As we have already discussed, when it is first created, an Apache child process usually has a large fraction of its memory shared with its parent. During the child process's life some of its data structures are modified and a part of its memory becomes unshared (pages become "dirty"), leading to an increase in memory consumption. You will remember that the MaxRequestsPerChild directive allows you to specify the number of requests a child process should serve before it is killed. One way to limit the memory consumption of a process is to kill it and let Apache replace it with a newly started process, which again will have most of its memory shared with the Apache parent. The new child process will then serve requests, and eventually the cycle will be repeated.

This is a fairly crude means of limiting unshared memory, and you will probably need to tune MaxRequestsPerChild, eventually finding an optimum value. If, as is likely, your service is undergoing constant changes, this is an inconvenient solution. You'll have to retune this number again and again to adapt to the ever-changing code base.

You really want to set some guardian to watch the shared size and kill the process if it goes below some limit. This way, processes will not be killed unnecessarily.

To set a shared memory lower limit of 4 MB using Apache::GTopLimit, add the following code into the file:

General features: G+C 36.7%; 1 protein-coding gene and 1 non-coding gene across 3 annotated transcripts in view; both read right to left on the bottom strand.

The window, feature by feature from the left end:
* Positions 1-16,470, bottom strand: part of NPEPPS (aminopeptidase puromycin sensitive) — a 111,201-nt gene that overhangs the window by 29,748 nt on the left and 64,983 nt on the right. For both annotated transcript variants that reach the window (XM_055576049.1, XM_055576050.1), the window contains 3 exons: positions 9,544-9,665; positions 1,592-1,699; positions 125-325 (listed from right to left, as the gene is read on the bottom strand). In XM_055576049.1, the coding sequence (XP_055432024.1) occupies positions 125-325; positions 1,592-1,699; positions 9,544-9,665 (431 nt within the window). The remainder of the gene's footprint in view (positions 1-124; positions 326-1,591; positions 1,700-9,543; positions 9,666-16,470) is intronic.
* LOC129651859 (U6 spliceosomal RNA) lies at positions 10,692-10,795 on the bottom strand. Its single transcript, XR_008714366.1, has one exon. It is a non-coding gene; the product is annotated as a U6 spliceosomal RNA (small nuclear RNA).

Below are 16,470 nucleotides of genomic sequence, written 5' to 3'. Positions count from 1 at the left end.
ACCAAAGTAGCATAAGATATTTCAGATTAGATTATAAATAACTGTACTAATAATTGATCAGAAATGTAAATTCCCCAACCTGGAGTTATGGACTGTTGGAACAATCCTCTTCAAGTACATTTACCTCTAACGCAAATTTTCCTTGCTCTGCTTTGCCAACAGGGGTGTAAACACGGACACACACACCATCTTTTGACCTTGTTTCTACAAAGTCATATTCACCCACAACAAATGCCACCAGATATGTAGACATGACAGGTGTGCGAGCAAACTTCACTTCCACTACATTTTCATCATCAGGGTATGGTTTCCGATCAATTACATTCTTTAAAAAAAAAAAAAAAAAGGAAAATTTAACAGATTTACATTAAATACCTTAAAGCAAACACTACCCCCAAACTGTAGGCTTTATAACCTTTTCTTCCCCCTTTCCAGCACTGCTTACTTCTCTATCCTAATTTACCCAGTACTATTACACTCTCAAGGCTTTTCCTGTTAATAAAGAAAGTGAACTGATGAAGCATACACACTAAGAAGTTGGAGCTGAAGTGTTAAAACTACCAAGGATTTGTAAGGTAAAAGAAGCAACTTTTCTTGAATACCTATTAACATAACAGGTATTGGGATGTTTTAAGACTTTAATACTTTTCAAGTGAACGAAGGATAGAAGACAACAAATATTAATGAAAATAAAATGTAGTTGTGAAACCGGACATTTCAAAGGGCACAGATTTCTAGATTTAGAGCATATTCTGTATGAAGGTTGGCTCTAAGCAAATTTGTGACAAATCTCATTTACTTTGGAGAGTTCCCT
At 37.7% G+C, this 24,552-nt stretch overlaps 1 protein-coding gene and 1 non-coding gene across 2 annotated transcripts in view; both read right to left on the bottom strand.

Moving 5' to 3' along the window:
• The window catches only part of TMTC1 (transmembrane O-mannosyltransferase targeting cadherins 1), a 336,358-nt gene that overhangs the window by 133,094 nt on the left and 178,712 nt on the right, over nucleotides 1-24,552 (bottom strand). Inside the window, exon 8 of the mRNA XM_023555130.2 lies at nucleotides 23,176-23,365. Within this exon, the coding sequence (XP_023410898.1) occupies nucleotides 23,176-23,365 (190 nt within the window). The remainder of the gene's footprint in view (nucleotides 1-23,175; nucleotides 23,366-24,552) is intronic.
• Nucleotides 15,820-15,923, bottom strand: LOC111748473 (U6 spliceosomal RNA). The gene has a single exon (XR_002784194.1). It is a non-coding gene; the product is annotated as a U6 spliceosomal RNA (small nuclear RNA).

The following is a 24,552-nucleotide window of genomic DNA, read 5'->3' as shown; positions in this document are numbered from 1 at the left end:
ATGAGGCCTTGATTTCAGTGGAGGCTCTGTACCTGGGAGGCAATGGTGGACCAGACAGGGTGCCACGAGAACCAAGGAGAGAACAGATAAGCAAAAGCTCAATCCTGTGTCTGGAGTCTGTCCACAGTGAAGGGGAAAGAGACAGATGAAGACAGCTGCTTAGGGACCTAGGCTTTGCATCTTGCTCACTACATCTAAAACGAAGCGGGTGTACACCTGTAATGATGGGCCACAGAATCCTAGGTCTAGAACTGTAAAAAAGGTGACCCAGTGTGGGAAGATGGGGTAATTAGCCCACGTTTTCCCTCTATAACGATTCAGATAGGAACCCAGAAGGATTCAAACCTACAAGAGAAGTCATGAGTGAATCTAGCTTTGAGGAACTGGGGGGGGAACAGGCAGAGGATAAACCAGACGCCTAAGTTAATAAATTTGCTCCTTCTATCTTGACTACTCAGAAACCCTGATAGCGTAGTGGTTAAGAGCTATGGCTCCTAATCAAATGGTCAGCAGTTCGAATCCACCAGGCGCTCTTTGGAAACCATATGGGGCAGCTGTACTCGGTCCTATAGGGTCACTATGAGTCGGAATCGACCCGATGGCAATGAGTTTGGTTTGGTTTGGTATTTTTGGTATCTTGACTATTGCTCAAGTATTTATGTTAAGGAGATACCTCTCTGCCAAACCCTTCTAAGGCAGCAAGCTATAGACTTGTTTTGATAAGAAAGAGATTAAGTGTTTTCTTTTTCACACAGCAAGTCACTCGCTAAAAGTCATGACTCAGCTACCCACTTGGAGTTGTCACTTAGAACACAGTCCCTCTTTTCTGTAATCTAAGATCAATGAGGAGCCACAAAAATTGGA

use Apache::GTopLimit;
$Apache::GTopLimit::MIN_PROCESS_SHARED_SIZE = 4096;

and add this line to httpd.conf:

PerlFixupHandler Apache::GTopLimit

Don't forget to restart the server for the changes to take effect.

Adding these lines has the effect that as soon as a child process shares less than 4 MB of memory (the corollary being that it must therefore be occupying a lot of memory with its unique pages), it will be killed after completing its current request, and, as a consequence, a new child will take its place.

If you use Apache::SizeLimit you can accomplish the same by adding this to

use Apache::SizeLimit;
$Apache::SizeLimit::MIN_SHARE_SIZE = 4096;

and this to httpd.conf:

PerlFixupHandler Apache::SizeLimit

If you want to set this limit for only some requests (presumably the ones you think are likely to cause memory to become unshared), you can register a post-processing check using the set_min_shared_size( ) function. For example:

use Apache::GTopLimit;
if ($need_to_limit) {
    # make sure that at least 4MB are shared

or for Apache::SizeLimit:

use Apache::SizeLimit;
if ($need_to_limit) {
    # make sure that at least 4MB are shared

Since accessing the process information adds a little overhead, you may want to check the process size only every N times. In this case, set the $Apache::GTopLimit::CHECK_EVERY_N_REQUESTS variable. For example, to test the size every other time, put the following in your file:

$Apache::GTopLimit::CHECK_EVERY_N_REQUESTS = 2;

or, for Apache::SizeLimit:

$Apache::SizeLimit::CHECK_EVERY_N_REQUESTS = 2;

You can run the Apache::GTopLimit module in debug mode by setting:

PerlSetVar Apache::GTopLimit::DEBUG 1

in httpd.conf. It's important that this setting appears before the Apache::GTopLimit module is loaded.

When debug mode is turned on, the module reports in the error_log file the memory usage of the current process and also when it detects that at least one of the thresholds was crossed and the process is going to be killed.

Apache::SizeLimit controls the debug level via the $Apache::SizeLimit::DEBUG variable:

$Apache::SizeLimit::DEBUG = 1;

which can be modified any time, even after the module has been loaded.